•    Escort the crime victim into the courtroom and to the witness stand.
•    Remain in the courtroom during the victim’s testimony, then escort her back to the waiting area.
•    If any problems or potential problems occur, notify the prosecutor and courthouse security so issues may be addressed.
•    At the end of the court proceeding, especially if the defendant is not detained, ask the victim and her family to wait awhile before leaving the courthouse. Again, ask courthouse security to escort them to their vehicles.
    VACs are charged with many duties, such as informing crime victims of their rights, keeping victims informed of case progression, and helping victims with referrals to social service agencies. In addition to these statutory duties, VACs can be of significant assistance during court proceedings by formulating safety plans and acting as a liaison with the prosecutor to seek justice for every crime victim.

In-office visits
We at TDCAA realize the majority of VACs are the only people in their offices responsible for developing victim services programs and compiling information to send to crime victims as required by Chapter 56 of the Code of Criminal Procedure. We realize that VACs may not have anyone locally to turn to for advice and at times could use assistance or moral support. A major part of my job is to provide just this sort of help, whether on the phone or in person.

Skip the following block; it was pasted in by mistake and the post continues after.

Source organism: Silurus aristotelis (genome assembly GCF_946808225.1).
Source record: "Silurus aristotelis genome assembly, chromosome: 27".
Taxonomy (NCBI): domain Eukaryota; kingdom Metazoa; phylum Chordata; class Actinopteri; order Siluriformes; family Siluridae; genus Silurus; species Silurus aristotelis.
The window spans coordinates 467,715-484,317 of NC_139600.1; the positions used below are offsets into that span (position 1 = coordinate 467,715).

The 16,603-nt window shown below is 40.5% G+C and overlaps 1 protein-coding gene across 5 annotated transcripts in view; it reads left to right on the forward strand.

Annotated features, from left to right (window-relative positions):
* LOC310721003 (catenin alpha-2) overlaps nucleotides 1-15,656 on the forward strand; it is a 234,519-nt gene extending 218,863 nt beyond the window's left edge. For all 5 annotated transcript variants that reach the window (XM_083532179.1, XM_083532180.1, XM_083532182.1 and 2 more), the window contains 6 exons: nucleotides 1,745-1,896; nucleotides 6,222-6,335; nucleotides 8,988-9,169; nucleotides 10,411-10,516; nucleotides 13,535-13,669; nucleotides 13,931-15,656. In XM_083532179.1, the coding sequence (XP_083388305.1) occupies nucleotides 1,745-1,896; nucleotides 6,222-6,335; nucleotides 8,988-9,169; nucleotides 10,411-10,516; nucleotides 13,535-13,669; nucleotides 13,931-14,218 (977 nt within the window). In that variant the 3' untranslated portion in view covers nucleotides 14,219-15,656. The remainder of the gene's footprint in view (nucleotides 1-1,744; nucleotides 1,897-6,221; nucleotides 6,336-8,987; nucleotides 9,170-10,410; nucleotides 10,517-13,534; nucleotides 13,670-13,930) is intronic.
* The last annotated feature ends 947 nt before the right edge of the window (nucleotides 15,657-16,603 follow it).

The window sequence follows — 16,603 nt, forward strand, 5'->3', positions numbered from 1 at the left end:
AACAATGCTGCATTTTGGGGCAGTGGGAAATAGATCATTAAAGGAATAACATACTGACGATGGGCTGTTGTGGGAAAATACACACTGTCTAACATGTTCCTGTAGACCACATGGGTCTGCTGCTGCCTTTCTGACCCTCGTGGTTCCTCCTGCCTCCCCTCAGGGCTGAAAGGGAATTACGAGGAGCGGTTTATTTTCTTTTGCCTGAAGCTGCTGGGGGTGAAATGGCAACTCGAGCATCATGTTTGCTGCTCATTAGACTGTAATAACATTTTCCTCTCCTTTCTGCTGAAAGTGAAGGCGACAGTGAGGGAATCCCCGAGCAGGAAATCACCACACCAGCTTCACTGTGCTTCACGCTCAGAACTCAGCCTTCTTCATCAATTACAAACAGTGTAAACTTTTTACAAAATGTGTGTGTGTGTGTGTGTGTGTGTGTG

Road trips have recently taken me to San Marcos and Brenham to assist VACs with in-office consultations. Thanks to both offices (and all the folks in the photos on the opposite page) for allowing TDCAA to offer support to your victim services programs! I thoroughly enjoy helping VACs because I have been in their shoes and realize how nice it is to have someone to turn to when there are questions.
    Please e-mail me at Jalayne. [email protected] for inquiries or support or to schedule an in-office consultation.

National Crime Victims’ Rights Week
National Crime Victims’ Rights Week is April 19–25. This year’s theme is “Engaging Communities. Empowering Victims,” which emphasizes the role of the entire community.
    Here is a link to an online resource guide provided by the Office for Victims of Crime to help you promote National Crime Victims’ Rights Week in your community: http://ovc.ncjrs.gov/notices/ 2015ncvrw/index.html. Included are educational materials, artwork, and a theme video.
    TDCAA would love to publish photos and success stories of your NCVRW event in the next edition of The Texas Prosecutor journal. E-mail event information to me at [email protected]